MATTHEWS: OK.

WEXLER: -- of their ideology, will say, that's a good economic decision.

GINGREY: Chris, I have heard Robert Wexler's explanation --

MATTHEWS: OK. We'll talk about --

GINGREY: -- and I have heard Nancy Pelosi's. And I still don't understand it. But I'll tell you, some of the money that's --

MATTHEWS: OK. I think we're getting -- I think we're at apples and oranges here. I think economic development and economic opportunity and freedom are two separate issues. But we'll talk about them later. This is the kind of philosophical argument we have on this show. Thank you, Robert Wexler.

From the January 26 edition of Cox Radio Syndication's The Neal Boortz Show:

CALLER: What I wanted to say about the Nancy Pelosi thing, is, though -- this has been done before. It was done in the early '30s in Germany. It's called eugenics.

BOORTZ: Ooh.

CALLER: It's called eugenics.

BOORTZ: Ooh. Ooh, let's see now, Nancy -- ooh. You know, I bet if -- I bet if the opponents, if they started talking about the Democrats -- the eugenic portion. Wow, you do have a point there, Laurie. You wicked, you wicked, wicked woman.

CALLER: [unintelligible] The most helpless, the children and the health care -- if you limit what the elderly and the sick can get --

BOORTZ: You do --

CALLER: -- and all you've got is a bunch of damn worker bees. Pardon the language.

BOORTZ: Well, that's hey, Laurie, eugenics. Write that down. You people out there Google it. E-U-G-E-N-I-C-S. See what she's talking about, OK?

[...]

BOORTZ: And we had a caller -- I think rightly -- bring up the specter of eugenics in connection with her comments.

JAMIE DUPREE (WSB-AM Washington correspondent): Wow.

BOORTZ: Well, think about it. Eugenics -- good grief. You know, just -- well, we need a more perfect society, and getting rid of some of these babies that are going to be a burden on the taxpayers might be a way to get there.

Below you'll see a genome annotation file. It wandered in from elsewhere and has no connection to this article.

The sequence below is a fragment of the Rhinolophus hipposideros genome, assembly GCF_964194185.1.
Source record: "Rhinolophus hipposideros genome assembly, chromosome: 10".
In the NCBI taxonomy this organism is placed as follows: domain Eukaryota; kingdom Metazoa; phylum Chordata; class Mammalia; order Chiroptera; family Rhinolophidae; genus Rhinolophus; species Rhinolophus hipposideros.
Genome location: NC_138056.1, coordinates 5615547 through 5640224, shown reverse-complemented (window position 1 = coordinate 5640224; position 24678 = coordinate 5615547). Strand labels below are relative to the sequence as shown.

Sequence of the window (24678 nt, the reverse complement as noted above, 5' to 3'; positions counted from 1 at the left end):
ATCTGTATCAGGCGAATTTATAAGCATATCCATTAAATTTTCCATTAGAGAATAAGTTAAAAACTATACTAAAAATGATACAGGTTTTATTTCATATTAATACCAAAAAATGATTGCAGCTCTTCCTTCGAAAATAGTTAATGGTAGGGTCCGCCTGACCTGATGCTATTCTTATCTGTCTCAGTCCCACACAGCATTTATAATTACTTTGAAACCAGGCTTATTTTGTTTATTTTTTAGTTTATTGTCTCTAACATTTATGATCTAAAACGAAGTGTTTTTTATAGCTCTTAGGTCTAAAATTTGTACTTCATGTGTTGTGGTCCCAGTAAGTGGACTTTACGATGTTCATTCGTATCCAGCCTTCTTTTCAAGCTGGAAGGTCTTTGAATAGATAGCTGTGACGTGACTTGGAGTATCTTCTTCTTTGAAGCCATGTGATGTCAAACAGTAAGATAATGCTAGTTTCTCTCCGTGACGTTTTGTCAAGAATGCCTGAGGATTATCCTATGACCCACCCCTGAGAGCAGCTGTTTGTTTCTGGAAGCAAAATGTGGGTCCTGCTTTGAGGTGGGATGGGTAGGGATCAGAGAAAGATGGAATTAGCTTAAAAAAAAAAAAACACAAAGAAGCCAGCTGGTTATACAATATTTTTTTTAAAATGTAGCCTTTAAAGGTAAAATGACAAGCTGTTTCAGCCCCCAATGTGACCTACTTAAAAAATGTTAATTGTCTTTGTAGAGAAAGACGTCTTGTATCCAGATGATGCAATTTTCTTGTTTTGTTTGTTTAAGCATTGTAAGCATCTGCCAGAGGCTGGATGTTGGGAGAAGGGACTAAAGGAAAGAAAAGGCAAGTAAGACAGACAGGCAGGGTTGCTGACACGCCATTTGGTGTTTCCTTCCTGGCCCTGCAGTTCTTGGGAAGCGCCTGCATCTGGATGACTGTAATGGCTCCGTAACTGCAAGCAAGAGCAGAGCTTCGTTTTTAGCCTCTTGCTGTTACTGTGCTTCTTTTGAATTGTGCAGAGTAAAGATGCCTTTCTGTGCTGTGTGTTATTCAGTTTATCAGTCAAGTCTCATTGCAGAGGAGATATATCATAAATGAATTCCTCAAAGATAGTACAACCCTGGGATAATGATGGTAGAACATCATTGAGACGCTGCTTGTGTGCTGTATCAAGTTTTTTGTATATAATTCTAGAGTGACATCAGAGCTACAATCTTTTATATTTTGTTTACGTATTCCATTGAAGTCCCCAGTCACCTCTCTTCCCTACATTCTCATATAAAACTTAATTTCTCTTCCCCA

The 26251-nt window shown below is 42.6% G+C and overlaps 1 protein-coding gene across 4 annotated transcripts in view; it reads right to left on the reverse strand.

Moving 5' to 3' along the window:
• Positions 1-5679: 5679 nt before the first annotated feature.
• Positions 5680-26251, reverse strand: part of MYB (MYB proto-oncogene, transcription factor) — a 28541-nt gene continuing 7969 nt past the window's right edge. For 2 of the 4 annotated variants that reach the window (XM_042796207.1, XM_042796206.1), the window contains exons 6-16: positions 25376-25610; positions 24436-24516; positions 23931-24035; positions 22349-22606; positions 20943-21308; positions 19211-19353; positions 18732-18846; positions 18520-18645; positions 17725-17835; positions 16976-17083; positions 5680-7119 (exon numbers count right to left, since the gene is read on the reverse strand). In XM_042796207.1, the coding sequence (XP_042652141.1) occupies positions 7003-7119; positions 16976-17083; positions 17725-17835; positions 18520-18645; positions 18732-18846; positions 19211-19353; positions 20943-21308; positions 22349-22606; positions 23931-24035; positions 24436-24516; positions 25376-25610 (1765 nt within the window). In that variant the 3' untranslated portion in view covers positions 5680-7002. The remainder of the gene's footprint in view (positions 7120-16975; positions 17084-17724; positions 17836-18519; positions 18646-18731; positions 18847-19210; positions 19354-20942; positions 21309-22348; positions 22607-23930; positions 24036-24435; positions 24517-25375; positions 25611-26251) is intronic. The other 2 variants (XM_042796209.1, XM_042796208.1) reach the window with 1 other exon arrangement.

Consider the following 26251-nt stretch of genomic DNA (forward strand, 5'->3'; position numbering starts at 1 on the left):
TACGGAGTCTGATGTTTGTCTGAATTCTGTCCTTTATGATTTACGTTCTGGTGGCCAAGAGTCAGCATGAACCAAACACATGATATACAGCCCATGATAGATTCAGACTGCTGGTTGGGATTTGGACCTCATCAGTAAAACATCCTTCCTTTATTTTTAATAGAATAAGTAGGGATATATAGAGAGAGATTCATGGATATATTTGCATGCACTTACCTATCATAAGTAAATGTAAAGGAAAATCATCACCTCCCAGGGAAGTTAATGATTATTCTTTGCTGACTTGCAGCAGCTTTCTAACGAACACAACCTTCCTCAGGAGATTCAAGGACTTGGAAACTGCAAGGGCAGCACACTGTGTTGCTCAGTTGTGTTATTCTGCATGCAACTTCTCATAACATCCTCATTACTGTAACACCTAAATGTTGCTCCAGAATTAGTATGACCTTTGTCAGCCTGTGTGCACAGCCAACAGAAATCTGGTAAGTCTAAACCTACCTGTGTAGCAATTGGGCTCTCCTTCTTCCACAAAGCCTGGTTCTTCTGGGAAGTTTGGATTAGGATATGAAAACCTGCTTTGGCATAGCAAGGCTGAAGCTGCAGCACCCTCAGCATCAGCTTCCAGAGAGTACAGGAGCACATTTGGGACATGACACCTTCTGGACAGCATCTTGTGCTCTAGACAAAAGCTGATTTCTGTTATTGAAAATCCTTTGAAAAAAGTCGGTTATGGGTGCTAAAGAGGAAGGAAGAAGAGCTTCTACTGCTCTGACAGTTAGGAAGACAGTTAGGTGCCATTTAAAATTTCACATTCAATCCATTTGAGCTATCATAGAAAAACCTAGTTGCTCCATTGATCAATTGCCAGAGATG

[...]

BOORTZ: I've been harping on this government so-called stimulus plan, and I -- the stories keep on pouring in. They keep on pouring in. We have Nancy Pelosi out there saying that contraception -- contraception is a way to stimulate the economy, and then a brilliant caller called up today and said, "You know what? That sounds like eugenics." Well, I never did explain what eugenics was, but eugenics is a program, folks, it is a program whereby you try to manage the birth rate and who gets to have babies. You try to manage that so as to create a better quality of citizen. And then Nancy Pelosi comes along and says, "Well, uh, this would be great economic stimulus for us because the states are having a tough time taking care of the cost of all these children we're having in this country." It's eugenics all over again, folks, coming from the left this time.

From the January 26 edition of KSFO's The Lee Rodgers Show:

SUSSMAN: Nancy Pelosi is our congresswoman from San Francisco, and here she is on Stephanopoulos' show this weekend. And Stephanopoulos is talking about the hundreds of millions of dollars in the economic stimulus package --

OFFICER VIC (co-host Tom Benner): Right.

SUSSMAN: -- that will be used to expand family planning services, and he says, how is that stimulus? Listen to her answer.

[begin audio clip]